Some know Grover Norquist for his desire to reduce government to the size where it can be drowned in a bathtub. Others think of him as guru of the anti-tax, neo-con movement. Coming off as a nerdy political wonk, his life is much more adventuresome than it appears at first glance. Norquist met Abramoff in the early ’80s when they were both in the College Republicans; he was Abramoff’s campaign manager in a successful run to become chair of that group. Norquist is the unsung hero and co-writer of Newt Gingrich’s 1994 “Contract with America, ” and first gained visibility and influence as a close ally of Gingrich.
Active involvement with anti-communist insurgencies
Despite his pocket protector exterior, Norquist was a self-avowed student of revolutionaries. He studied insurgents like Stalin and American community organizer, Saul Alinsky for the purpose of leading a Republican Revolution. Norquist, with buddies Abramoff and Reed, traveled to several war zones to help support anti-Soviet guerrilla armies in the second half of the 1980s. He worked with a support network for Oliver North‘s efforts with the Nicaraguan Contras and other insurgencies.
From Counter Insurgencies to Corruption
Perhaps Norquist is best known for founding Americans for Tax Reform (ATR) in 1985, which he says was done at the request of then-President Ronald Reagan. As a nonprofit organization, Americans for Tax Reform is not required to disclose the identity of its contributors, which can come in handy when you are trying to launder campaign money. In his role in the Alabama “Operation 2010” Norquist used his non-profit and anti-tax organizations to hide the identity of the gambling money flowing from Indian Casinos into the anti-gambling organizations of the Alabama GOP.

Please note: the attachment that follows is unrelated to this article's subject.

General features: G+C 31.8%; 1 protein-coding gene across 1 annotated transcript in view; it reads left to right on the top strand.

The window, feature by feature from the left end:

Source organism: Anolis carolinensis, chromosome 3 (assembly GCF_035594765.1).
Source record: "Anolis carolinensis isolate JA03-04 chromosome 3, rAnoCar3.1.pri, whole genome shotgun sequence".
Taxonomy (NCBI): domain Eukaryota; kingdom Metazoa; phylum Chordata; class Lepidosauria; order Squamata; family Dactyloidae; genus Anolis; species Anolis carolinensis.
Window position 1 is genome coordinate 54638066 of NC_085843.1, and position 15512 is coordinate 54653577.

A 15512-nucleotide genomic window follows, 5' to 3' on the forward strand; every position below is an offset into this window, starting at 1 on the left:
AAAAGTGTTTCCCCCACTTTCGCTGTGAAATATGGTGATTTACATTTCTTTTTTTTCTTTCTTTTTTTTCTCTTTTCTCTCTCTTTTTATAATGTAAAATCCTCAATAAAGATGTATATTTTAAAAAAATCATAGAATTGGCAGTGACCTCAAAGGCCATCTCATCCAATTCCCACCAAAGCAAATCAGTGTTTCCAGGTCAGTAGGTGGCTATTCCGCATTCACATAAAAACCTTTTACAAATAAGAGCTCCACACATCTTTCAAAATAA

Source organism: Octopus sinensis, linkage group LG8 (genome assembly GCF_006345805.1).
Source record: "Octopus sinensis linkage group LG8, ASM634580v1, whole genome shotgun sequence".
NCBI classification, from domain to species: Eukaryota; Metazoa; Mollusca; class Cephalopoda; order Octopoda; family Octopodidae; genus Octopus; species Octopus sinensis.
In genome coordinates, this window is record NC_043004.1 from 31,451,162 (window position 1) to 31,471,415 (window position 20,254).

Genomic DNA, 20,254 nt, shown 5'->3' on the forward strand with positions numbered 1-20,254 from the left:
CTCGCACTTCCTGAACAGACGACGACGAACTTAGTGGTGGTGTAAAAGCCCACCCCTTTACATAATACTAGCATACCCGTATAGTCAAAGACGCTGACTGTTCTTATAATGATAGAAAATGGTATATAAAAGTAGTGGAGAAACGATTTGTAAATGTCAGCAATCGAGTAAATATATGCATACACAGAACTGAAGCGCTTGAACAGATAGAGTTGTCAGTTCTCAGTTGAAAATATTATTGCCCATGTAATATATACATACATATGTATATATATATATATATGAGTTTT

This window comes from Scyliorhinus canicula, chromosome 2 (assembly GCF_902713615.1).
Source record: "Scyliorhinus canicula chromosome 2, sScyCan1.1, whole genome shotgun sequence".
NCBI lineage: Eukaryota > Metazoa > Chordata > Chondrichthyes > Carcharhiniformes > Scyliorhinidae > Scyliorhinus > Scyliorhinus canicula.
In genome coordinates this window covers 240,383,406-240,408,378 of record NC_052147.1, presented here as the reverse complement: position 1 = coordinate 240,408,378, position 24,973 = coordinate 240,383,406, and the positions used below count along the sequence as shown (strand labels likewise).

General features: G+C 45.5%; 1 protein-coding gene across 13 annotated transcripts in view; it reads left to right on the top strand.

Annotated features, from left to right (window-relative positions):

Teflon coated Norquist
Jack Abramoff scandal, using his connections to launder nearly $1 million from Abramoff’s Indian tribe clients to conservative activist Ralph Reed and Christian anti-gambling groups who were fighting a proposed state lottery in Alabama, according to an extensive report by the Senate Indian Affairs Committee.”why does [Grove Norquist] still have any credibility left? Just a few years ago he was a central player in the
All three [Abramoff, Reed and Norquist] were key figures in the Bush-era “culture of corruption.” Abramoff went to prison in 2006 for conspiracy, fraud and tax evasion. He got out in December 2010, right after Republicans recaptured the House and Norquist’s anti-tax agenda received a major boost. Abramoff’s reputation is still in tatters. Norquist’s should be too.”
Accreditation: Thumbnail of Reagan, Norquist and Abramoff by Karl Schumacher - contact sheet # 5380, photo 6. Ronald Reagan Presidential Library (1981-12-03)., Public Domain, https://commons.wikimedia.org/w/index.php?curid=46531348